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ACM Transactions on Management Information Systems (TMIS)
Editor-in-Chief: Hsinchun Chen, University of Arizona
Also available as PDF
ACM Transactions on Management Information Systems (TMIS) is a new ACM journal. It aims to serve the community of MIS scholars and publishes high-quality papers about the design, development, assessment and management of information technology and systems within organizations, businesses, and societies.
This journal is an official publication of the ACM (formerly Association for Computing Machinery), the oldest and most prestigious society for computing and related information systems practitioners and scholars with a membership of approximately 90,000.
The advisory board consists of five storied MIS researchers, John King, former editor in chief of ISR (h-index 24), Stuart Madnick (h-index 29), Steven Miller, Jay Nunamaker (h-index 51), and Andrew Whinston (h-index 56).
The editorial board consists of 24 MIS scholars, for example: Alan Dennis (h-index 43); Matthias Jarke (h-index 43), Joe Valacich (h-index 37); Doug Vogel (h-index 35), Michael Shaw (h-index 35); Bernard Tan (h-index 24) and Helmut Krcmar (h-index 23). Many other board members are senior scholars in various topics of interest to TMIS readers.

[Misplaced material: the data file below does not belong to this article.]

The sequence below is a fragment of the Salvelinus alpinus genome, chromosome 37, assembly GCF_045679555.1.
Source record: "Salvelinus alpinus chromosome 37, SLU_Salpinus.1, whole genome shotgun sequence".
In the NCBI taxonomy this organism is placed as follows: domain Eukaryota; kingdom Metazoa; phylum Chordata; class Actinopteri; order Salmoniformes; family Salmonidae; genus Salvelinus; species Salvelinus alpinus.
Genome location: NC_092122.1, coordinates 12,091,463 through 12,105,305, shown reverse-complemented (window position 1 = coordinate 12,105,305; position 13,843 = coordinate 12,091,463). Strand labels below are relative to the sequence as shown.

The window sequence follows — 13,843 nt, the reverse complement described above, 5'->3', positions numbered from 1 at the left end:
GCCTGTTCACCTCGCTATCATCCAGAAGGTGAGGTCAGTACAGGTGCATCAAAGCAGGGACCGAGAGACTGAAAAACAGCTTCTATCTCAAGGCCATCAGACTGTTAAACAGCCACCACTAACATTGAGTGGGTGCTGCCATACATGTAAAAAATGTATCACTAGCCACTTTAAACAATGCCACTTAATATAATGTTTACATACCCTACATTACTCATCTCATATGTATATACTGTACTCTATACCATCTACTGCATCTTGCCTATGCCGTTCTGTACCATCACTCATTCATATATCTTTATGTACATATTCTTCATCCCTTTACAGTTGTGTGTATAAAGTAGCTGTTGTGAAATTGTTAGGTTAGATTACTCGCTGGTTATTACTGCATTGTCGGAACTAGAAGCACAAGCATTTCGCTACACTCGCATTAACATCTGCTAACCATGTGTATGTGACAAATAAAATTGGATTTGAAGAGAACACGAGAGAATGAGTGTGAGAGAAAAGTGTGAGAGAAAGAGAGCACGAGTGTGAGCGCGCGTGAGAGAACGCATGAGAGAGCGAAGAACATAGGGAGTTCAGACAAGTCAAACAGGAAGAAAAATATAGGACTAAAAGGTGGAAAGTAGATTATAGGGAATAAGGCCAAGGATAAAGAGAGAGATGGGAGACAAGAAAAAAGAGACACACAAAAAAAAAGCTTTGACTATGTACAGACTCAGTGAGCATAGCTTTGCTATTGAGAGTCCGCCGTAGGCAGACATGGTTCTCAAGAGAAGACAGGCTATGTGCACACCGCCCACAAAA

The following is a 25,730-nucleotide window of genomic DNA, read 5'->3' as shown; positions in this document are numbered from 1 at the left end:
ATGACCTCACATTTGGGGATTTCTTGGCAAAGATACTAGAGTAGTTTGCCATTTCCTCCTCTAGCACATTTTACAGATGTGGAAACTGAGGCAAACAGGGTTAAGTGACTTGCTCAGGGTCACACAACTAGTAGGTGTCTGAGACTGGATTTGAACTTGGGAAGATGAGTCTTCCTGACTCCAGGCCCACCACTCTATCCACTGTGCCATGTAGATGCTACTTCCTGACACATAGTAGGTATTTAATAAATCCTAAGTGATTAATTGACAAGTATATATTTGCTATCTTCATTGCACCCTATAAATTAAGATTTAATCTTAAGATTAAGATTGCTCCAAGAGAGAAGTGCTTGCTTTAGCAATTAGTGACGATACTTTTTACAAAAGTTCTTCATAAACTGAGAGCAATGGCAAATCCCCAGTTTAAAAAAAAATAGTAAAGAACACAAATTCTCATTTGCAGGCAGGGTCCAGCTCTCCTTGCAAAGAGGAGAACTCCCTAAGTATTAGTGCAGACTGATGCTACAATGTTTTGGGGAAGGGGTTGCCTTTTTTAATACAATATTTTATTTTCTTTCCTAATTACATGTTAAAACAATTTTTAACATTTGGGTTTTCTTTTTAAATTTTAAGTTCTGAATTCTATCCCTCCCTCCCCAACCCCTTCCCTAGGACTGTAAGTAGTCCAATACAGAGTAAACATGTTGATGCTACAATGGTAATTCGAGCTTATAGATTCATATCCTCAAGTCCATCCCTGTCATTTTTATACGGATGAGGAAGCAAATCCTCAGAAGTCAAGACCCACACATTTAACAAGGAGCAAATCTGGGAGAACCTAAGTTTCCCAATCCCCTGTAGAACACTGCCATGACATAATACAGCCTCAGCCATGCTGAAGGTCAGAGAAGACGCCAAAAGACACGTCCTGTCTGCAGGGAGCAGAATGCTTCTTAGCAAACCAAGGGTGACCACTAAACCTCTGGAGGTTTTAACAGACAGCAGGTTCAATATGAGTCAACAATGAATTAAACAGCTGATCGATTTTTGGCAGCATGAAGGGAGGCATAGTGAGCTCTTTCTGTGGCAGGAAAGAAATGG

TMIS has successfully attracted a steadily increasing stream of high-quality submissions over the past 2.5 years. Eleven papers were submitted in 2009, 29 papers in 2010, and 55 papers in 2011. The inaugural issue was successfully published in December 2010 (with 135 printed pages). In 2011, four issues were published with a total printed page count of 504.
The overall acceptance rate for all papers so far is 33%, with the most recent 2011 acceptance percentage at 22%.
TMIS submission was selected Inclusion as one of five "best papers in IS" by AIS senior scholars for the IS discipline for 2011. The paper, "Why Give Away Something for Nothing? Investigating Virtual Goods Pricing and Permission Strategies," was authored by Ba, Ke, Stallaert, Zhang.2
In our first two years of operation, several among the best papers from ICIS and WITS, two of the largest and most visible MIS conferences, have been published. All conference papers are required to have 50% additional new content and go through another round of rigorous (but fast-track) review.
Being a new journal, TMIS is not yet included in the SCI impact factor ratings. However, we are currently in the process of obtaining such inclusion at the first possible opportunity. The Impact Factors will help authors justify their P&T cases and help attract a steady stream of willing and enthusiastic authors and submissions for TMIS.
1"The h-index is an index that attempts to measure both the productivity and impact of the published work of a scientist or scholar. The index is based on the set of the scientist's most cited papers and the number of citations that they have received in other publications. The index can also be applied to the productivity and impact of a group of scientists, such as a department or university or country. The index was suggested by Jorge E. Hirsch, a physicist at UCSD, as a tool for determining theoretical physicists' relative quality and is sometimes called the Hirsch index or Hirsch number." Wikipedia, accessed February 28, 2012 -- http://en.wikipedia.org/wiki/H-index.